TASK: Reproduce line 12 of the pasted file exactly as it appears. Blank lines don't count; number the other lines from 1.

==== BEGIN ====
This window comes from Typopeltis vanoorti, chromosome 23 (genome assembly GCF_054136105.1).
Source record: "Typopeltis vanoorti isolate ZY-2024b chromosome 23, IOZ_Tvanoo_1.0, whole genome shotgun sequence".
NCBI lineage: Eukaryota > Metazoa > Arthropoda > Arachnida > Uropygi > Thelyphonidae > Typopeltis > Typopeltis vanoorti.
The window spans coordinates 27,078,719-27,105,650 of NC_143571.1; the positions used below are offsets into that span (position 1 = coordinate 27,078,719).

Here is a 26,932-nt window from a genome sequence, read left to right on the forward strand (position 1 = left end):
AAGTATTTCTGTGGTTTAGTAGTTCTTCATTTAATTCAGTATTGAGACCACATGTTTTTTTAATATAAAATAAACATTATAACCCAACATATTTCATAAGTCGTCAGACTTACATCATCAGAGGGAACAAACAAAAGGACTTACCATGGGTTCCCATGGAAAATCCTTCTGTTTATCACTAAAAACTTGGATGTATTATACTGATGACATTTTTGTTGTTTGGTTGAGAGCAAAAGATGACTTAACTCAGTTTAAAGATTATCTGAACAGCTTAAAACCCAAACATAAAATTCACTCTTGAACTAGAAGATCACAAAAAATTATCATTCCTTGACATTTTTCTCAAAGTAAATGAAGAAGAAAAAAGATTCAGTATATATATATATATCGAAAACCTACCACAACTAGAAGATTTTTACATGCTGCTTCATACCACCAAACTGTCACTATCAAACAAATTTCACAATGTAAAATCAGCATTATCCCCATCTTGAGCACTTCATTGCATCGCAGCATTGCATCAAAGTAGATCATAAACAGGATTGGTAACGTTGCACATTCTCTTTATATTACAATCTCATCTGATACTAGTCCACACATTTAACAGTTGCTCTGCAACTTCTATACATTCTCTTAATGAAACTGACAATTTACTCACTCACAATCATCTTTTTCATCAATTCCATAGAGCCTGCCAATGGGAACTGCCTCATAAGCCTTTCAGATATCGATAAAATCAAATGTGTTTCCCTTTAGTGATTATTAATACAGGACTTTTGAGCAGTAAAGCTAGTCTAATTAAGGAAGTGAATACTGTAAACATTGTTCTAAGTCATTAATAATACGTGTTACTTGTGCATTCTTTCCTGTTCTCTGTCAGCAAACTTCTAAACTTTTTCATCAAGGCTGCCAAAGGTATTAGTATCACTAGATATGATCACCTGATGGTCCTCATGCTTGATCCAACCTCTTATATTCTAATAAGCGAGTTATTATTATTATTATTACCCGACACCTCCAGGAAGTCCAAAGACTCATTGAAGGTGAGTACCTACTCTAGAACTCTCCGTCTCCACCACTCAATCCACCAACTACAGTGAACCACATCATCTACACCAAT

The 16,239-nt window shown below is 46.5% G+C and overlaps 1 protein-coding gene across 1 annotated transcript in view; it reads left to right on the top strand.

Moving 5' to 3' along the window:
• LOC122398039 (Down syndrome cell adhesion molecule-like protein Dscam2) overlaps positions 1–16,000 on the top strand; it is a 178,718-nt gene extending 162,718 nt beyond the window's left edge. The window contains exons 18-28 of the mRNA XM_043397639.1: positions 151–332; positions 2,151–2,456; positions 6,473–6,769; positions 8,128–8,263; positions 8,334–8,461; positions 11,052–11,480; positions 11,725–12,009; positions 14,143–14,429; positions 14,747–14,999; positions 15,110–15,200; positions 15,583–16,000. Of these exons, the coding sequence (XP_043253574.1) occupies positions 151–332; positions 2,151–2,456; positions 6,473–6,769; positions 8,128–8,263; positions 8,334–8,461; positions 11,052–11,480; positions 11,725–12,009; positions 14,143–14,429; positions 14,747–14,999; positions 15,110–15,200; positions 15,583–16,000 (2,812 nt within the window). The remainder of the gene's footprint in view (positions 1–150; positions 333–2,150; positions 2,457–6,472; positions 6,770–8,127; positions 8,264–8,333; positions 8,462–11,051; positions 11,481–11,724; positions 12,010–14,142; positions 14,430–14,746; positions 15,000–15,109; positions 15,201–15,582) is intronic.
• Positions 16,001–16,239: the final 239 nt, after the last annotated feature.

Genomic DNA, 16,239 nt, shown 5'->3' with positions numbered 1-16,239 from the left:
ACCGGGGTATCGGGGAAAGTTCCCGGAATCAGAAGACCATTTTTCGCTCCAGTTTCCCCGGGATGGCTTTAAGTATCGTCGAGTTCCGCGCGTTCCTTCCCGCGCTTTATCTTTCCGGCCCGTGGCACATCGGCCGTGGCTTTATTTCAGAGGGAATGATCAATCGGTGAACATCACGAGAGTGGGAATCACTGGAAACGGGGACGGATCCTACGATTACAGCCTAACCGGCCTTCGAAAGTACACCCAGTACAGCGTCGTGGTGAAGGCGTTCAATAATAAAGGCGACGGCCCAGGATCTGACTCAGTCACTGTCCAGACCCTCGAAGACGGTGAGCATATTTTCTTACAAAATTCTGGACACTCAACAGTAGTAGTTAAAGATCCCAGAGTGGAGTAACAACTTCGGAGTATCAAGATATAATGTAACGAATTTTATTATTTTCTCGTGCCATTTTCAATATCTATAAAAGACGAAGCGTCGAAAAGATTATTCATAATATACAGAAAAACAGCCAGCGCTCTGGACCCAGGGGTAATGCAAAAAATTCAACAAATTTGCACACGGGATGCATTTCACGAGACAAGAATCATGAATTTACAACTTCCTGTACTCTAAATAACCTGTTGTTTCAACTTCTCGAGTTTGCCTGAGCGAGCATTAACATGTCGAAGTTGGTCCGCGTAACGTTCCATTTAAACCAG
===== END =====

ACCGGGGTATCGGGGAAAGTTCCCGGAATCAGAAGACCATTTTTCGCTCCAGTTTCCCCGGGATGGCTTTAAGTATCGTCGAGTTCCGCGCGTTCCTTCCCGCGCTTTATCTTTCCGGCCCGTGGCACATCGGCCGTGGCTTTATTTCAGAGGGAATGATCAATCGGTGAACATCACGAGAGTGGGAATCACTGGAAACGGGGACGGATCCTACGATTACAGCCTAACCGGCCTTCGAAAGTACACCCAGTACAGCGTCGTGGTGAAGGCGTTCAATAATAAAGGCGACGGCCCAGGATCTGACTCAGTCACTGTCCAGACCCTCGAAGACGGTGAGCATATTTTCTTACAAAATTCTGGACACTCAACAGTAGTAGTTAAAGATCCCAGAGTGGAGTAACAACTTCGGAGTATCAAGATATAATGTAACGAATTTTATTATTTTCTCGTGCCATTTTCAATATCTATAAAAGACGAAGCGTCGAAAAGATTATTCATAATATACAGAAAAACAGCCAGCGCTCTGGACCCAGGGGTAATGCAAAAAATTCAACAAATTTGCACACGGGATGCATTTCACGAGACAAGAATCATGAATTTACAACTTCCTGTACTCTAAATAACCTGTTGTTTCAACTTCTCGAGTTTGCCTGAGCGAGCATTAACATGTCGAAGTTGGTCCGCGTAACGTTCCATTTAAACCAG